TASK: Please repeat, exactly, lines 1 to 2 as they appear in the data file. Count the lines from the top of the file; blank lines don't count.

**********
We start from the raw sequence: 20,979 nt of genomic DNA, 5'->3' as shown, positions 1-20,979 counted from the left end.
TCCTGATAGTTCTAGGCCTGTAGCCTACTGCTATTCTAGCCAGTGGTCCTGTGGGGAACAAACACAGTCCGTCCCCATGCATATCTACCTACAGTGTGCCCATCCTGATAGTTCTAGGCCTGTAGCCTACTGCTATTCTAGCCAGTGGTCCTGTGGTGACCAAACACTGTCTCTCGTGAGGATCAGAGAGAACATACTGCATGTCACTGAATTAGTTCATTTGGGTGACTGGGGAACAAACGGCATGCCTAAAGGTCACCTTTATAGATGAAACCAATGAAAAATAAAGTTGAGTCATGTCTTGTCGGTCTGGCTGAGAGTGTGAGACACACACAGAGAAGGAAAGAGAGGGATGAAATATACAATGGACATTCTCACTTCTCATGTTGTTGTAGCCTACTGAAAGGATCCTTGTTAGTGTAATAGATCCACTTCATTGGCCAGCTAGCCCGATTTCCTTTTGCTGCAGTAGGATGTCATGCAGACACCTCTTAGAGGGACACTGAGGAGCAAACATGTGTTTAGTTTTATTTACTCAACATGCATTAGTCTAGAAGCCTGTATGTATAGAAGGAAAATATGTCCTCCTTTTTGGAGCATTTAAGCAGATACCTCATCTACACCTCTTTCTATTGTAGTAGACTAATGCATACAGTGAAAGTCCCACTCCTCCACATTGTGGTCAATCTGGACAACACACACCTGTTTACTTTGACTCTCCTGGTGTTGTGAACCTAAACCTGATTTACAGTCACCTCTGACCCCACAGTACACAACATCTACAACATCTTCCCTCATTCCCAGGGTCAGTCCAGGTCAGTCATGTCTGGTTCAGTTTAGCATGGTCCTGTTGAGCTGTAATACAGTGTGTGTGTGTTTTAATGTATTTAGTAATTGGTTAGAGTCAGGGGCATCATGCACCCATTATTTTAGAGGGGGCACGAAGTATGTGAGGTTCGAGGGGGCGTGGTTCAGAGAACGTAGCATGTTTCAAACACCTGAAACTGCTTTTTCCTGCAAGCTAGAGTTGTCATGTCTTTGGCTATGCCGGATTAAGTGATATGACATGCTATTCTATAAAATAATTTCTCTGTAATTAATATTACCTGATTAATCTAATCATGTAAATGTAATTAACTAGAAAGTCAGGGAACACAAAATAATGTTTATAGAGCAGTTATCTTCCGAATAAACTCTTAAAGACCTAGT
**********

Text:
We start from the raw sequence: 20,979 nt of genomic DNA, 5'->3' as shown, positions 1-20,979 counted from the left end.
TCCTGATAGTTCTAGGCCTGTAGCCTACTGCTATTCTAGCCAGTGGTCCTGTGGGGAACAAACACAGTCCGTCCCCATGCATATCTACCTACAGTGTGCCCATCCTGATAGTTCTAGGCCTGTAGCCTACTGCTATTCTAGCCAGTGGTCCTGTGGTGACCAAACACTGTCTCTCGTGAGGATCAGAGAGAACATACTGCATGTCACTGAATTAGTTCATTTGGGTGACTGGGGAACAAACGGCATGCCTAAAGGTCACCTTTATAGATGAAACCAATGAAAAATAAAGTTGAGTCATGTCTTGTCGGTCTGGCTGAGAGTGTGAGACACACACAGAGAAGGAAAGAGAGGGATGAAATATACAATGGACATTCTCACTTCTCATGTTGTTGTAGCCTACTGAAAGGATCCTTGTTAGTGTAATAGATCCACTTCATTGGCCAGCTAGCCCGATTTCCTTTTGCTGCAGTAGGATGTCATGCAGACACCTCTTAGAGGGACACTGAGGAGCAAACATGTGTTTAGTTTTATTTACTCAACATGCATTAGTCTAGAAGCCTGTATGTATAGAAGGAAAATATGTCCTCCTTTTTGGAGCATTTAAGCAGATACCTCATCTACACCTCTTTCTATTGTAGTAGACTAATGCATACAGTGAAAGTCCCACTCCTCCACATTGTGGTCAATCTGGACAACACACACCTGTTTACTTTGACTCTCCTGGTGTTGTGAACCTAAACCTGATTTACAGTCACCTCTGACCCCACAGTACACAACATCTACAACATCTTCCCTCATTCCCAGGGTCAGTCCAGGTCAGTCATGTCTGGTTCAGTTTAGCATGGTCCTGTTGAGCTGTAATACAGTGTGTGTGTGTTTTAATGTATTTAGTAATTGGTTAGAGTCAGGGGCATCATGCACCCATTATTTTAGAGGGGGCACGAAGTATGTGAGGTTCGAGGGGGCGTGGTTCAGAGAACGTAGCATGTTTCAAACACCTGAAACTGCTTTTTCCTGCAAGCTAGAGTTGTCATGTCTTTGGCTATGCCGGATTAAGTGATATGACATGCTATTCTATAAAATAATTTCTCTGTAATTAATATTACCTGATTAATCTAATCATGTAAATGTAATTAACTAGAAAGTCAGGGAACACAAAATAATGTTTATAGAGCAGTTATCTTCCGAATAAACTCTTAAAGACCTAGT